You also have the option to keep shrimp live.

Obviously, the store purchased shrimp isn’t going to work for this, but it is an option for those catfish anglers that prefer live bait or nothing at all. Personally, I haven’t noticed a big difference or anything worth the additional work of keeping the shrimp alive.

Overall, I prefer just to store purchase the shrimp, let it rot and spoil over the few days leading up my fishing trip (of course keep it away from possible rodents and wildlife) that may wander into your yard and don’t do this inside your home unless your prepared for a smell that’s going to be tough to get rid of.

Don’t Purchase Shrimp From Bait Stores

I know it’s easy when you’re picking up a few other needed items in the bait store to just grab the shrimp from the bait store and be on your way. Store purchased shrimp is going to serve you better. It comes in larger quantities, and its higher quality shrimp overall.

It may cost just a bit more to purchase from the store, but overall the success rates of catching more channel catfish or catfish, in general, will be much higher.

Should You Ever Cook The Shrimp Before Using as Catfish Bait?

You can cook the shrimp before using it as catfish bait. However, you will have better luck with the raw shrimp due to the smell it puts off into the water, but cooked shrimp can still catch channel catfish.

For the sake of time, I’d recommend against it, but some anglers prefer it.

If you’re on a cold streak or have recently had some rough outings out there trying to land channel catfish, take a shot. Cook it. See how you do.

Mixing things up can never diminish luck. You don’t know if you don’t try and without trying you have no real data to go off of. I have caught channel catfish with cooked shrimp. The only difference with me is I didn’t cook the shrimp with the intentions of fishing with it.

I just happened to have some leftovers and decided to take them out.

catfish just caught on a hook

Garlic Shrimp For Catfish Bait

What about garlic – is shrimp more effective as catfish bait when garlic is added?

I have to say that garlic isn’t necessarily needed, but anything you can do to stink up bait is never going to hurt. If it gets the channel catfish’s attention, they aren’t going to be too picky about what they eat. I’d say go for it if you’re looking for the added punch and flavor.

If not, the time may not be worth using to go through the additional step considering the shrimp with no other additives or ingredients is going to get the job done just as well.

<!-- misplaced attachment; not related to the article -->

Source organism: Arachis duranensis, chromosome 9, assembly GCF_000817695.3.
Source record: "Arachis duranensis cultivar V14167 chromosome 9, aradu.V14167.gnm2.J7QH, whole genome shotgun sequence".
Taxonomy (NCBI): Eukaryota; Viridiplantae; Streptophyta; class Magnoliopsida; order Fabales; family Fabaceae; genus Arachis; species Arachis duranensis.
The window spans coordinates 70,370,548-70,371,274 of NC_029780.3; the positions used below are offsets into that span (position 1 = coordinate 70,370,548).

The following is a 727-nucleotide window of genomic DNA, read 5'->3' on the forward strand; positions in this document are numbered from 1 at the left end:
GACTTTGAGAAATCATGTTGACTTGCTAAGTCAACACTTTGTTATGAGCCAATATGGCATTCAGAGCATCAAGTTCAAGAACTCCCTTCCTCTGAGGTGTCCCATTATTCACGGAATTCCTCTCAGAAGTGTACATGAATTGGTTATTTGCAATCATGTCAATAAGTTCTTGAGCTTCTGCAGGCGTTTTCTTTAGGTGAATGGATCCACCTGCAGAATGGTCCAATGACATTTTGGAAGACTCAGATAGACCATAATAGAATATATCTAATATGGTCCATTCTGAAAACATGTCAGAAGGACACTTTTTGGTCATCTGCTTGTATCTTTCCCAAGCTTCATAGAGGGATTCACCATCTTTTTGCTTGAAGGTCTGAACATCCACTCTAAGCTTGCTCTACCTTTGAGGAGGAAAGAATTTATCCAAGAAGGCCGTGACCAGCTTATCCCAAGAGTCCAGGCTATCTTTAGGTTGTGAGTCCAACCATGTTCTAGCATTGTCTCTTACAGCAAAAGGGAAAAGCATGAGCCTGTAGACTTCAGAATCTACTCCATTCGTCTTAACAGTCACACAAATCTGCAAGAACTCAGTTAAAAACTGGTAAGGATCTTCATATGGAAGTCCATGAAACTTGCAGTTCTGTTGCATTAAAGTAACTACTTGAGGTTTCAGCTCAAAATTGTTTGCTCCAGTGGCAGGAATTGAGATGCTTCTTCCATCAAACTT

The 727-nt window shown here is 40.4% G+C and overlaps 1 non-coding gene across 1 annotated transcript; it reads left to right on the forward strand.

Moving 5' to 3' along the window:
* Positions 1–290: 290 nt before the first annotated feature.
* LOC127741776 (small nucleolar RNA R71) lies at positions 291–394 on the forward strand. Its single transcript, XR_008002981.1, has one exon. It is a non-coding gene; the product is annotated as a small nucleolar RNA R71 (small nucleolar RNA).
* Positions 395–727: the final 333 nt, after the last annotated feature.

Ultimately the choice is yours.

Other Considerations Using Shrimp For Catfish Bait

For the most part, shrimp is going to be sufficient for channel catfishing any time of the year and in most weather conditions. Again, and I can’t state it enough. It’s not necessarily the best choice of bait for the larger flathead and blue catfish.

Shrimp is a bait you can use catfishing in the winter or summer. It’s never too cold to use shrimp for catfishing. You can also use shrimp during storms and other weather patterns to effectively try and target the channel catfish.

Overall, it’s incredibly versatile and an excellent easy bait to work with. I’d recommend at least giving it a try before knocking it.

Are you going to begin using shrimp for Catfish Bait?

Using shrimp when catfishing can be excellent but other great baits are also always options. It’s not an absolute must try bait. If you already have a preferred bait of choice just like I do with my “go to” stink bait and dip worm methods then stick with it. Don’t fix what’s not broken.

On the flip side, it is an easy, non-complicated bait to get fishing with so can easily be recommended to beginning catfish anglers just trying to get their feet wet with the hobby and learn the ropes slowly. Either way, shrimp, if appropriately used falls into a category of my top 10 catfishing baits.

Let it thaw and spoil for a few days, rip that tail off and slide the hook through and your well on your way to landing some nice channel catfish the next time you hit the waters.

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Thanks for stopping by. I appreciate you!

Want to read my thoughts of using hot dogs for catfishing? Read it here.

Bob Hoffmann

The author of this post is Bob Hoffmann. Bob has spend most of his childhood fishing with his father and now share all his knowledge with other anglers. Feel free to leave a comment below.